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Why SA's class of 2017 should consider a career in hospitality

The future prospects for South Africa's class of 2017 become an even more relevant discussion with the release of the matric results. The tourism and hospitality industries are largely labour intensive, as indicated by the UN World Tourism Organization, and the job creation potential of these sectors are often highlighted as a justification for additional investment.
┬ęStephan Stockinger via 123RF
But if you’ve ever been checked into your hotel room at 2am or watched an unreasonable guest demand less sand on the beach, you’ll know that it takes a special breed of person to work in the tourism and hospitality industries.

For matriculants or parents of matriculants who are considering a career in the industry, the key ingredients appear to be passion, resilience and confidence, says Diederick Reinecke, campus manager: Dream Hotel School.

A challenging environment


“It’s certainly not everyone’s kettle of fish. The hours are long and the environment is difficult, so for many young people, working in the hospitality industry is very challenging. That’s why, when we select learners to join our programmes, we look for individuals who have passion and want to progress.”

Reinecke says students at secondary school who have selected tourism as a subject are not equipped with enough knowledge about what they can expect when they start working in the tourism and hospitality sectors. “They should have at least a basic understanding of what it’s like to work in a hotel and go on more school trips to hotels so that they can see the different roles and the environment.”

Recent Dream Hotel School graduate Erlien Kruger agrees. “At school level, there needs to be an understanding of what the hospitality industry is about. Learners don’t have enough of a background before they embark on hospitality training.

“If I was to speak to myself in the 10th grade, I would encourage myself to never give up, always stay positive and strong, and remember in hospitality there’s always something to do. Even if it’s not immediately obvious, there will always be a new challenge. Most importantly to remain interested and motivated, you have to have a level of passion that is exceptional.”

Monique Kock, who also studied at the institution, says it was hard to adapt in her first year away from home. “You must understand that joining the hospitality industry is a huge sacrifice and you need to be willing to change your lifestyle and work with difficult people without reacting.”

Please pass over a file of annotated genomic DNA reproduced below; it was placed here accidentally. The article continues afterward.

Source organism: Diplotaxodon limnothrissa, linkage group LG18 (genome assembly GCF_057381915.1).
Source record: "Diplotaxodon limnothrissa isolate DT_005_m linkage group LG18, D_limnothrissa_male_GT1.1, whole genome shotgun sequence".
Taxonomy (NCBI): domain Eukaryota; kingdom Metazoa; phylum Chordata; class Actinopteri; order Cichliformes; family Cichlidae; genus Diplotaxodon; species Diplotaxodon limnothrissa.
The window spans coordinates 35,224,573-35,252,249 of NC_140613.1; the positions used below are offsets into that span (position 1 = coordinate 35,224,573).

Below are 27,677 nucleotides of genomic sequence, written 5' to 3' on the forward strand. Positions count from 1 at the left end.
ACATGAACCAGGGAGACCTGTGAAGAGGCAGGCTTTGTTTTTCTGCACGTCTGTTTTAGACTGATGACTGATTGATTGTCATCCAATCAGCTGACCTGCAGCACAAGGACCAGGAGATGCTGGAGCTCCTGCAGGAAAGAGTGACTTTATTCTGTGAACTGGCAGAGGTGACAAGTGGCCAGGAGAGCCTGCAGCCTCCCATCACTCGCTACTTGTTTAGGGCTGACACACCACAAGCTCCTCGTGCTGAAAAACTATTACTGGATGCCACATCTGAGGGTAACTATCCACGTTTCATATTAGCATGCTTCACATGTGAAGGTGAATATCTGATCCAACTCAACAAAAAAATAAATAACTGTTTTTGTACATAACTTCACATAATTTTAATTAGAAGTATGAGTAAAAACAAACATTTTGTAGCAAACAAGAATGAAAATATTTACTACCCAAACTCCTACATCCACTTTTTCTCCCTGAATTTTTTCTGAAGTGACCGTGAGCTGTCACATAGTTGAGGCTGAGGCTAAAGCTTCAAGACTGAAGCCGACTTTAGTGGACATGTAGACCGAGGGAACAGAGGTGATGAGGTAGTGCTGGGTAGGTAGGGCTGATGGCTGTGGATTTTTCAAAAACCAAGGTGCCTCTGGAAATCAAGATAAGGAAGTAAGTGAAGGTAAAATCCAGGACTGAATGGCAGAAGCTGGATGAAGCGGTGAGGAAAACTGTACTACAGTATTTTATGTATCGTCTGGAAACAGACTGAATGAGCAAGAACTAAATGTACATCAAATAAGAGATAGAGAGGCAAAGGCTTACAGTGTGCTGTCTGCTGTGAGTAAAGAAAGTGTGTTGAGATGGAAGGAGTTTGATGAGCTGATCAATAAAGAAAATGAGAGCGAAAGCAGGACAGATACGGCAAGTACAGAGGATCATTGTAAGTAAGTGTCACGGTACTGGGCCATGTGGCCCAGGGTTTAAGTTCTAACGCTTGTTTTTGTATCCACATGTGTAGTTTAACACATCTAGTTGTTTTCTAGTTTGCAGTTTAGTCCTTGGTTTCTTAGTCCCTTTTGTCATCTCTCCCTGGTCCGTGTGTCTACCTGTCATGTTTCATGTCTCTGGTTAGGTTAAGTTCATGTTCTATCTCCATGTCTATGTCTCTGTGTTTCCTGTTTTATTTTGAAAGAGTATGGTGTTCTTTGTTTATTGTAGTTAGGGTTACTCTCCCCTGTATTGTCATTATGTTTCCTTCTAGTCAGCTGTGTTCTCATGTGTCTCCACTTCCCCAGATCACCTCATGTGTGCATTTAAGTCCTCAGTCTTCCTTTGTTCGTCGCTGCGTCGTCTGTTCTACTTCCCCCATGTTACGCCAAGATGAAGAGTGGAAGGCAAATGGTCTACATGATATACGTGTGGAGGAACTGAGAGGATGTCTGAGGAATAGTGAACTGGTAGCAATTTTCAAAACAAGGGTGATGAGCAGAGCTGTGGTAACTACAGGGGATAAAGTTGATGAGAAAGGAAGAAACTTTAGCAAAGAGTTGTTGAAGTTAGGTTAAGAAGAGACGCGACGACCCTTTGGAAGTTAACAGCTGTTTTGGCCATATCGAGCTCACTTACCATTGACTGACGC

Practical and theoretical training


Training programmes that provide a combination of practical learning with theoretical training are very important in the hospitality industry, explains Reinecke.

“Our campus is situated in the Avalon Springs Hotel and Spa Resort in Montagu and our faculties are the hotel’s various departments, from accommodation and reception to F&B. The staff of the hotel are trained as coaches, and 70% of the time our students spend with us is on-site and are practical. They learn the theory and can then practice what they’ve learnt in a real, albeit controlled, environment.”

Staff at Dream Hotels & Resorts Avalon Springs have learnt to become coaches, to first and foremost instil confidence among the learners. “In skills development, you can train for knowledge and skills, but attitude is something completely different and it’s up to us as supervisors to coach our students and develop their confidence.”

Why work in the hospitality industry


For matriculants at a crossroad on what to do as a career, there are many career opportunities in hospitality – from reception to guest relations, chef to restaurant manager.

“Most of our students find work by their second interview, because of the integrated learning environment that includes an academic qualification and practical skills.

“In the past, we have also embarked on such initiatives as training exchanges with Sondela Academy and marketing on behalf of students by including their profile in collateral that is distributed to restaurants hiring qualified chefs.”

As someone who hopes to manage her own hotel or events company in future, Kruger says the hospitality industry excites her. “You can be creative in so many areas of hospitality, in terms of how you interact with guests, how you lay a table, even in the menus you create.” It’s the perfect industry to enter if you love to work with people, says Kock, who wants to work as a manager in the hotel or cruise sector. “You just have to remember to breathe, remain calm and focus on the end goal of the qualification when times get tough.”

Dream Hotel School is an initiative between Sondela Academy and Dream Hotels and Resorts. Dream Hotels and Resorts’ Avalon Springs Hotel and Spa Resort was the first campus, with an additional campus set up at the Vic Hotel in Montagu. Sondela Academy was established in 2007 providing a Work Integrated Learning process during which qualification outcomes are combined with business processes in the workplace.
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